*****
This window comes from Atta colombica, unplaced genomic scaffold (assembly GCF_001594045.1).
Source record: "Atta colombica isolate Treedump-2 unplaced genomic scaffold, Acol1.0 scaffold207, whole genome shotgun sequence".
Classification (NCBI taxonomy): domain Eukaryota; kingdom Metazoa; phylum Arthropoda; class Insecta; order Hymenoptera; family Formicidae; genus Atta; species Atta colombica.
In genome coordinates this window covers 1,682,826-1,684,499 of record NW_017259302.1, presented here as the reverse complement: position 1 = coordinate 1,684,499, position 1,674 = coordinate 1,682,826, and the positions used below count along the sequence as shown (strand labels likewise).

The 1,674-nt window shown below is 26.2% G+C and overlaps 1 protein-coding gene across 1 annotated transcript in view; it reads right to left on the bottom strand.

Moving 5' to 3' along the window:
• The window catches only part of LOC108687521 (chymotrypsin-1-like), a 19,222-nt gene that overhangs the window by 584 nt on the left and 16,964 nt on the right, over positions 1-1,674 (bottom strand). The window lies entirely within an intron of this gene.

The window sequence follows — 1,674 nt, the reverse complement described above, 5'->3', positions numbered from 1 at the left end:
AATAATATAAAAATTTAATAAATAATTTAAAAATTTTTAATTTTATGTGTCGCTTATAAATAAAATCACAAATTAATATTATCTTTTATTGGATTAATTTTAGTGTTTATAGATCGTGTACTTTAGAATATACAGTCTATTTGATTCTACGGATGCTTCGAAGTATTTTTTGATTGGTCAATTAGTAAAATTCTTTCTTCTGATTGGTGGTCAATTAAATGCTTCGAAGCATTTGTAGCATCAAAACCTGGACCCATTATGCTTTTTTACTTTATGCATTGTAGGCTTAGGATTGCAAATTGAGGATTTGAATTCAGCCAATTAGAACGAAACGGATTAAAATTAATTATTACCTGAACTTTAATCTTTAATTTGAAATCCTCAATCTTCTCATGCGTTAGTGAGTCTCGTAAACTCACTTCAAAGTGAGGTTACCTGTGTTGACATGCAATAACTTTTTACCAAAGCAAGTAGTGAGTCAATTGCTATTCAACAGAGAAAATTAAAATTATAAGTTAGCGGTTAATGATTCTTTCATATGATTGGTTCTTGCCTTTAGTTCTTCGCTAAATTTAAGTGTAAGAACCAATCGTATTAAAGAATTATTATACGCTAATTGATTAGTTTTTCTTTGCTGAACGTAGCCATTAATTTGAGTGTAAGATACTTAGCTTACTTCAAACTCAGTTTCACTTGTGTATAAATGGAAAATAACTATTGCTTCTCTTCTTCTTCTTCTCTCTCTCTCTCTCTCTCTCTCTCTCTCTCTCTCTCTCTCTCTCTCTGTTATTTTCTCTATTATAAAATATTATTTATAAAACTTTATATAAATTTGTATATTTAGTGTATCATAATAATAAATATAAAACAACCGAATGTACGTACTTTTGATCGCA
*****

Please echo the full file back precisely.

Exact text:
This window comes from Atta colombica, unplaced genomic scaffold (assembly GCF_001594045.1).
Source record: "Atta colombica isolate Treedump-2 unplaced genomic scaffold, Acol1.0 scaffold207, whole genome shotgun sequence".
Classification (NCBI taxonomy): domain Eukaryota; kingdom Metazoa; phylum Arthropoda; class Insecta; order Hymenoptera; family Formicidae; genus Atta; species Atta colombica.
In genome coordinates this window covers 1,682,826-1,684,499 of record NW_017259302.1, presented here as the reverse complement: position 1 = coordinate 1,684,499, position 1,674 = coordinate 1,682,826, and the positions used below count along the sequence as shown (strand labels likewise).

The 1,674-nt window shown below is 26.2% G+C and overlaps 1 protein-coding gene across 1 annotated transcript in view; it reads right to left on the bottom strand.

Moving 5' to 3' along the window:
• The window catches only part of LOC108687521 (chymotrypsin-1-like), a 19,222-nt gene that overhangs the window by 584 nt on the left and 16,964 nt on the right, over positions 1-1,674 (bottom strand). The window lies entirely within an intron of this gene.

The window sequence follows — 1,674 nt, the reverse complement described above, 5'->3', positions numbered from 1 at the left end:
AATAATATAAAAATTTAATAAATAATTTAAAAATTTTTAATTTTATGTGTCGCTTATAAATAAAATCACAAATTAATATTATCTTTTATTGGATTAATTTTAGTGTTTATAGATCGTGTACTTTAGAATATACAGTCTATTTGATTCTACGGATGCTTCGAAGTATTTTTTGATTGGTCAATTAGTAAAATTCTTTCTTCTGATTGGTGGTCAATTAAATGCTTCGAAGCATTTGTAGCATCAAAACCTGGACCCATTATGCTTTTTTACTTTATGCATTGTAGGCTTAGGATTGCAAATTGAGGATTTGAATTCAGCCAATTAGAACGAAACGGATTAAAATTAATTATTACCTGAACTTTAATCTTTAATTTGAAATCCTCAATCTTCTCATGCGTTAGTGAGTCTCGTAAACTCACTTCAAAGTGAGGTTACCTGTGTTGACATGCAATAACTTTTTACCAAAGCAAGTAGTGAGTCAATTGCTATTCAACAGAGAAAATTAAAATTATAAGTTAGCGGTTAATGATTCTTTCATATGATTGGTTCTTGCCTTTAGTTCTTCGCTAAATTTAAGTGTAAGAACCAATCGTATTAAAGAATTATTATACGCTAATTGATTAGTTTTTCTTTGCTGAACGTAGCCATTAATTTGAGTGTAAGATACTTAGCTTACTTCAAACTCAGTTTCACTTGTGTATAAATGGAAAATAACTATTGCTTCTCTTCTTCTTCTTCTCTCTCTCTCTCTCTCTCTCTCTCTCTCTCTCTCTCTCTCTCTCTCTGTTATTTTCTCTATTATAAAATATTATTTATAAAACTTTATATAAATTTGTATATTTAGTGTATCATAATAATAAATATAAAACAACCGAATGTACGTACTTTTGATCGCA